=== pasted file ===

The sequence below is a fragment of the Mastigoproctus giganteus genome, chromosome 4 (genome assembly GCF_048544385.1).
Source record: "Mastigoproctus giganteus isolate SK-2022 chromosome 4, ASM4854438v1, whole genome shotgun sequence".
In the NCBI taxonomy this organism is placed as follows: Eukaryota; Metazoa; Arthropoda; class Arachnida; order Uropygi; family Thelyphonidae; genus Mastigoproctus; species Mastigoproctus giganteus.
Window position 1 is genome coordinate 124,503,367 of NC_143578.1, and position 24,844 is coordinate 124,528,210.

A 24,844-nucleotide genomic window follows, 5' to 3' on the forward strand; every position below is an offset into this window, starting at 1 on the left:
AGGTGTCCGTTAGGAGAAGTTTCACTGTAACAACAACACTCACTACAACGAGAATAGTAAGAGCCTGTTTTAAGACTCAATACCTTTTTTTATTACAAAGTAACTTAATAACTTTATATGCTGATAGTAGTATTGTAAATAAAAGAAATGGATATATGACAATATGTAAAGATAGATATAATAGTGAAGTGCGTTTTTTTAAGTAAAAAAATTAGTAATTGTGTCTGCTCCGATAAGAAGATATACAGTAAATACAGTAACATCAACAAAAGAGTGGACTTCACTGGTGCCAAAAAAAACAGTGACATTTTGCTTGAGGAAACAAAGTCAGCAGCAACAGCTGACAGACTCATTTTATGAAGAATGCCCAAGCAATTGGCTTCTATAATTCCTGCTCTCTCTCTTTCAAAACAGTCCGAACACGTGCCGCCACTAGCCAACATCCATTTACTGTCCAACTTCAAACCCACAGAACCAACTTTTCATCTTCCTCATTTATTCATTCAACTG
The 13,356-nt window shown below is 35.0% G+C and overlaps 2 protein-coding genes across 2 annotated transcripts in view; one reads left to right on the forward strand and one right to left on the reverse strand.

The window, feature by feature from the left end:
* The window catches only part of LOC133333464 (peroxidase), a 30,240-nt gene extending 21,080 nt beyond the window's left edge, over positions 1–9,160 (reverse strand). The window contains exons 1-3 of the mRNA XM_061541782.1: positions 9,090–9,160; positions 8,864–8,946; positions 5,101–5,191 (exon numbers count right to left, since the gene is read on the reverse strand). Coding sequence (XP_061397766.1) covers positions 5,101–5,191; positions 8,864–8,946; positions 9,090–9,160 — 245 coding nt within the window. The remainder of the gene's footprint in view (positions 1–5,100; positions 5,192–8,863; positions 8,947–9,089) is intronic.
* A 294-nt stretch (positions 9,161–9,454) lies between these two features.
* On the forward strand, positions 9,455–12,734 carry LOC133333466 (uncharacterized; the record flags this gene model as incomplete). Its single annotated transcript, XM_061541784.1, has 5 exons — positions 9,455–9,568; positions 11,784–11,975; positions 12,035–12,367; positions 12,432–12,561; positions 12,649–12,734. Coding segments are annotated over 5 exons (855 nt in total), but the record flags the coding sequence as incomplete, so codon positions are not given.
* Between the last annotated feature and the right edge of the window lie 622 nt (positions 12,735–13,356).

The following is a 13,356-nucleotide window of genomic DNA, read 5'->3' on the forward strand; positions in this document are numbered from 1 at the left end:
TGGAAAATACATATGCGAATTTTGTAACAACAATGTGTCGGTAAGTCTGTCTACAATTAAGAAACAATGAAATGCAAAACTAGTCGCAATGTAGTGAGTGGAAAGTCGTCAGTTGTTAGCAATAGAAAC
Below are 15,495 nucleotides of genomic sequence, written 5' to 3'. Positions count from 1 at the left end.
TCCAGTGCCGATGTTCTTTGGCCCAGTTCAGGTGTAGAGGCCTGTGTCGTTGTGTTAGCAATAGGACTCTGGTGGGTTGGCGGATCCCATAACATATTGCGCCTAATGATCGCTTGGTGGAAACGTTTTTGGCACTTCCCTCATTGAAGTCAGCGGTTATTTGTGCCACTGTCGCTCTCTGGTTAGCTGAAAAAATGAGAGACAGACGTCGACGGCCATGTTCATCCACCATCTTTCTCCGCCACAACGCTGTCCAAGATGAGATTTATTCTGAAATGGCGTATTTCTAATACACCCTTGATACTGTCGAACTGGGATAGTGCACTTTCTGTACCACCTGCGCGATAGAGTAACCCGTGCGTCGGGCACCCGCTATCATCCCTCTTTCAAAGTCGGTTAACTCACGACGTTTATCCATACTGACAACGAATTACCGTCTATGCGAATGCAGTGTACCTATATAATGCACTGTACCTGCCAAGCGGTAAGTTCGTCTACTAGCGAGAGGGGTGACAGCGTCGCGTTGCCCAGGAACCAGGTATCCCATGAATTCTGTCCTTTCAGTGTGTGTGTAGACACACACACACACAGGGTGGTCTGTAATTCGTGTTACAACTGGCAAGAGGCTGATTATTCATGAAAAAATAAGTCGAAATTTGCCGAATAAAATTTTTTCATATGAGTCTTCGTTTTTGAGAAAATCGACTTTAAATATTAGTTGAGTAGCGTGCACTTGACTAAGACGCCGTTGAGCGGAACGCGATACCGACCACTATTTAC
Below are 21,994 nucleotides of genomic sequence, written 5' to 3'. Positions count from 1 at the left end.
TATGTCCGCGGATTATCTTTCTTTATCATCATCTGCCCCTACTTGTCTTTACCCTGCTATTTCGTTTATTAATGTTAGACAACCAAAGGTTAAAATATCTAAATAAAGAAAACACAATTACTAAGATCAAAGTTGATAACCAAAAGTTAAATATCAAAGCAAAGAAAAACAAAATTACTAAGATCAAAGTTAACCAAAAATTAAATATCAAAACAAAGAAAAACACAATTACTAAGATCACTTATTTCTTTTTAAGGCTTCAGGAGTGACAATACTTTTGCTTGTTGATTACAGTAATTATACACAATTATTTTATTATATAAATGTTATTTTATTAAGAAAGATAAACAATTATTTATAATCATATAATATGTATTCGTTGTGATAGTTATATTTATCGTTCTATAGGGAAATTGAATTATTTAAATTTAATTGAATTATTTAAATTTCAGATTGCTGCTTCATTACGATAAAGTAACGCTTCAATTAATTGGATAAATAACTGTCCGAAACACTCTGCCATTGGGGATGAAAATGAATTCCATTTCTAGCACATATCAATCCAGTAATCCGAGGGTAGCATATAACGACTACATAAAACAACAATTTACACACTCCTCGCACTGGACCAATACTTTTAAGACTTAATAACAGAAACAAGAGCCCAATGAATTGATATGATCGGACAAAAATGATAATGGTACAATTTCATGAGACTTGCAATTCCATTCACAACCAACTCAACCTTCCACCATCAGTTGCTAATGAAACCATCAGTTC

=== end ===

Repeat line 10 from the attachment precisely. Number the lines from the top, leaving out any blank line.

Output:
* A 294-nt stretch (positions 9,161–9,454) lies between these two features.